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Local Jewelers Call Their Gems "Conflict-free"

Local Matters


Published January 10, 2007 at 1:26 p.m.

VERMONT - Blood Diamond is a "great movie and a good story," says Susan Grannis, co-owner of a Burlington jewelry store. "The story is over, though."

The gruesome civil war in Sierra Leone depicted in Edward Zwick's big box-office film ended five years ago, Grannis points out. Rebels in the West African nation no longer smuggle diamonds to finance a terror campaign that involved abductions and amputations. And an international movement has largely squelched the illicit diamond trade that helped bankroll bloodshed in other diamond-producing African nations, namely Angola, Congo and Liberia.

Today, 99.8 percent of the diamonds entering the global market are reliably certified as "conflict- free," says Carson Glover, a spokesman for the New York-based World Diamond Council. This trade association helps track the origin and processing of diamonds as part of the Kimberly Process, a multinational monitoring system put into place four years ago in response to outrage over atrocities of the sort graphically portrayed in Blood Diamond.

Retailers in Vermont appear well apprised of the Kimberly Process. The owners of five jewelry stores surveyed in Burlington and Middlebury all say they buy solely from diamond suppliers who comply with a tracking system that now includes 71 countries with their own laws against trade in blood diamonds.

This commitment on the part of Vermont gem dealers contrasts with the findings of a 2004 survey conducted by Amnesty International. Only about one-quarter of 246 jewelry stores visited in 50 U.S. cities presented Amnesty activists with proof of a policy designed to prevent sale of blood diamonds.

"In Vermont, we tend to be more socially oriented than is the case nationwide on this issue," says Kent Wood, owner of Fremeau Jewelers in Burlington. The Grannis Gallery, for example, has posted signs since 1999 declaring its diamonds conflict-free, Susan Grannis notes.

All the Vermont retailers praise the diamond industry for taking what Wood describes as "pro-active steps" to ensure that its merchandise is not tainted by blood from hacked-off hands. "As someone involved in a business that's all about expressions of love," adds Kevin Carpenter, owner of Middlebury Jewelry and Gift Works, "I am vehemently opposed to anything that supports the type of illegal or immoral activity shown in that movie."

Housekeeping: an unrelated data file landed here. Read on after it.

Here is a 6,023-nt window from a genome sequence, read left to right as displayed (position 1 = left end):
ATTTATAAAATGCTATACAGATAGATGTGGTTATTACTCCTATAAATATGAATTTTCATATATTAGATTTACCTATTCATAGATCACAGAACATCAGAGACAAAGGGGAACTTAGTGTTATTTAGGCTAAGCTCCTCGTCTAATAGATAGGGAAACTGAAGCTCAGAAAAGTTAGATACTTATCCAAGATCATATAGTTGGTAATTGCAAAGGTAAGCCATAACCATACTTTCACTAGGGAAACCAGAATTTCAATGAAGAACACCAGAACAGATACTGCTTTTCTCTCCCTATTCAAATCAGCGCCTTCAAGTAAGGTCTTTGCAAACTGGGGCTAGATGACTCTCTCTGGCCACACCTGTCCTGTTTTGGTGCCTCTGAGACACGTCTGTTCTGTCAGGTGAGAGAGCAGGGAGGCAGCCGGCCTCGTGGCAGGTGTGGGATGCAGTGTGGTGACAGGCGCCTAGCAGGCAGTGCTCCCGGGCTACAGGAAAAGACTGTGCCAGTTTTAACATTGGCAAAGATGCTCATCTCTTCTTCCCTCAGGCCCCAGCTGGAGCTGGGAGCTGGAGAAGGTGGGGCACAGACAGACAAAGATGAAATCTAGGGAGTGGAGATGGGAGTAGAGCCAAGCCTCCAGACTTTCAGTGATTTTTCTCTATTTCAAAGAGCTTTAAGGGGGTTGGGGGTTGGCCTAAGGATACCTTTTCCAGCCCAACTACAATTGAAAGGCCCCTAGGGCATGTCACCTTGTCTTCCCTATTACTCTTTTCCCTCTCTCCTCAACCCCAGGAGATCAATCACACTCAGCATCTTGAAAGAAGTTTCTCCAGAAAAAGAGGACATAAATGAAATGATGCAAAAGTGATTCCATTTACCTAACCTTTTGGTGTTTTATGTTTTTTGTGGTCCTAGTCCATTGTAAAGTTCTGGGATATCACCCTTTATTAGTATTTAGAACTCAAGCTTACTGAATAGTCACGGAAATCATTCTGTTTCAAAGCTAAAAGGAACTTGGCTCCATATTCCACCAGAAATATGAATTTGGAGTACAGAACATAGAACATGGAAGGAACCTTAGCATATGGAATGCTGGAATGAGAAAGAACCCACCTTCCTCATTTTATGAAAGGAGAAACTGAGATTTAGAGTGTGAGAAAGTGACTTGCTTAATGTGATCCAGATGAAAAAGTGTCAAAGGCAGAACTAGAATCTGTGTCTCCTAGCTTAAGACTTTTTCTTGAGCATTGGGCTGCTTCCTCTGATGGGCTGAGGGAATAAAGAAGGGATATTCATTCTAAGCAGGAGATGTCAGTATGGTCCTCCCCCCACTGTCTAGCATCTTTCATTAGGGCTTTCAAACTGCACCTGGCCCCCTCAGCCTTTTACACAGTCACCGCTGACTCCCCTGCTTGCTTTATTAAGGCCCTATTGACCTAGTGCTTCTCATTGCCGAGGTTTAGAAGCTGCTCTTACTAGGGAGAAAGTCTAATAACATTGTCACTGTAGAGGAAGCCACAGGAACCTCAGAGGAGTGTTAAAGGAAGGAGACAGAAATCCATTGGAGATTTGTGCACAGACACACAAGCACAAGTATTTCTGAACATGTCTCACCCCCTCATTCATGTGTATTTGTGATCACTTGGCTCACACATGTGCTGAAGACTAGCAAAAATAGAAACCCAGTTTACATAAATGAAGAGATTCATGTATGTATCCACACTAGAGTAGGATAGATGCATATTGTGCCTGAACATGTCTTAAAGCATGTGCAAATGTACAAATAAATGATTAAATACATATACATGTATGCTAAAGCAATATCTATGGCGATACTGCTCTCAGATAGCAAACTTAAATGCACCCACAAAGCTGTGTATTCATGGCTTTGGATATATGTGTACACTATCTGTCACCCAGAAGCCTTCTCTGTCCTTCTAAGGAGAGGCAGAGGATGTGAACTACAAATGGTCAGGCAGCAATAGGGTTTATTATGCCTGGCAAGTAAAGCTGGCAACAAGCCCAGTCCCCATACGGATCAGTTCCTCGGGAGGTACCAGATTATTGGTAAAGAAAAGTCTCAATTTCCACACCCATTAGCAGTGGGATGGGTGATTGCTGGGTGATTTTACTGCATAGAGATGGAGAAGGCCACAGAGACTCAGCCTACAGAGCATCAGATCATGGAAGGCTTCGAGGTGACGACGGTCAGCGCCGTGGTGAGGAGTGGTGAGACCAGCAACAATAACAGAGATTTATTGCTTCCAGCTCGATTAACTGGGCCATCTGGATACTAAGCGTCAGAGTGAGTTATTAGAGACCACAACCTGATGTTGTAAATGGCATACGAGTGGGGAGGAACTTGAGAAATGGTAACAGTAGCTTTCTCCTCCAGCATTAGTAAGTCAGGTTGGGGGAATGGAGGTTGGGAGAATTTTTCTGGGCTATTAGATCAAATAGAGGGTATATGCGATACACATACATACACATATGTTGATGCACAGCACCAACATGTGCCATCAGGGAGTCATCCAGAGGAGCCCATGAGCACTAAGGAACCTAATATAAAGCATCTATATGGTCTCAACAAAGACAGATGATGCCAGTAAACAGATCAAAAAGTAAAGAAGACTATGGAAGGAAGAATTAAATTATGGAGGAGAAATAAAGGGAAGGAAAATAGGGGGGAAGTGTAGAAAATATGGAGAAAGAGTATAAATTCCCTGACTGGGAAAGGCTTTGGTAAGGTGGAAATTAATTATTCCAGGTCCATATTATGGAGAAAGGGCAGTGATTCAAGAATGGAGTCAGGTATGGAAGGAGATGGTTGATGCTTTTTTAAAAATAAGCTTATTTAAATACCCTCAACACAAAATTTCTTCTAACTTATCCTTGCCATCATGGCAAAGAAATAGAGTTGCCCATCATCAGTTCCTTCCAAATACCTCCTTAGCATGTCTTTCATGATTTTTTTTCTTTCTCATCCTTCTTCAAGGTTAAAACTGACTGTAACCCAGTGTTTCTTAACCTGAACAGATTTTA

Because the U.S. diamond trade is largely family-controlled, wholesale transactions involve a high degree of personal trust that can be violated only once, Wood says. "All I have to do is pick up the phone and have incredible amounts of money sent simply on the basis of my word," adds the owner of the Church Street business established in 1840.

But the Kimberly Process does not ensure that only diamonds from reputable sources are reaching the commercial market, Amnesty International warns. Along with the London-based group Global Witness, Amnesty cites weaknesses in the oversight system stemming from reliance on volunteer monitors. The Kimberly Process, named for the South African diamond center where it was formulated, does not have the status of an international treaty and lacks adequate funding, the activists complain.

Global Witness maintains that as many as 20 percent of diamonds sold on world markets are smuggled or mined and processed under abusive labor conditions. And blood diamonds - those that directly finance civil war - continue to be extracted in the Ivory Coast. The United Nations estimates that combatants in that West African country are making up to $23 million a year by smuggling diamonds into neighboring Ghana or Mali, where they are falsely certified as conflict-free, the Kimberly Process notwithstanding.

Glover of the World Diamond Council says the industry will not be satisfied until 100 percent of the global trade has bloodless origins. And he concedes that the Kimberly Process does not have the power to stem all diamond smuggling. "It's not a police force," he notes.

In hopes of avoiding any association with atrocities, some Vermont retailers strive to steer clear of diamonds known to originate in Africa. Tick Tock Jewelers owner Beth Garbo displays a letter from her store's main supplier of diamonds attesting to their conflict-free status. The diamonds for sale in her 60-year-old Burlington store come mainly from Canada and from American suppliers of antique gems, Garbo says.

Shoppers who are still concerned about blood diamonds can allay their misgivings by purchasing other types of precious stones, she suggests. But there's not much evidence of such worries. "Very few customers ask me about conflict diamonds," Garbo says, echoing the observations of other Vermont diamond dealers.

Retailers will never have complete certainty about where diamonds actually originate, adds John Wallace, owner of Autumn Gold in Middlebury. Unlike some other gem stones, diamonds exhibit no distinctive coloring or texture that indicate where they were mined.

Some of the diamonds set in rings for sale in his shop may well have been unearthed in Africa, even though Autumn Gold buys mainly from suppliers who do business in Russia, Wallace adds.

There's nothing inherently bad about diamonds from Africa, cautions Susan Grannis. "If the African diamond trade slows because Americans aren't buying diamonds because of the movie, some Africans are going to go hungry," she adds.

Hip-hop impresario Russell Simmons is making the same point. He notes that most diamonds from Africa are mined in Botswana, Namibia, South Africa and Tanzania - all countries with no recent history of civil warfare. "Africans need this industry," Simmons declared last month when he publicized his own line of jewelry. "Diamonds pay for education and medical treatment in Africa."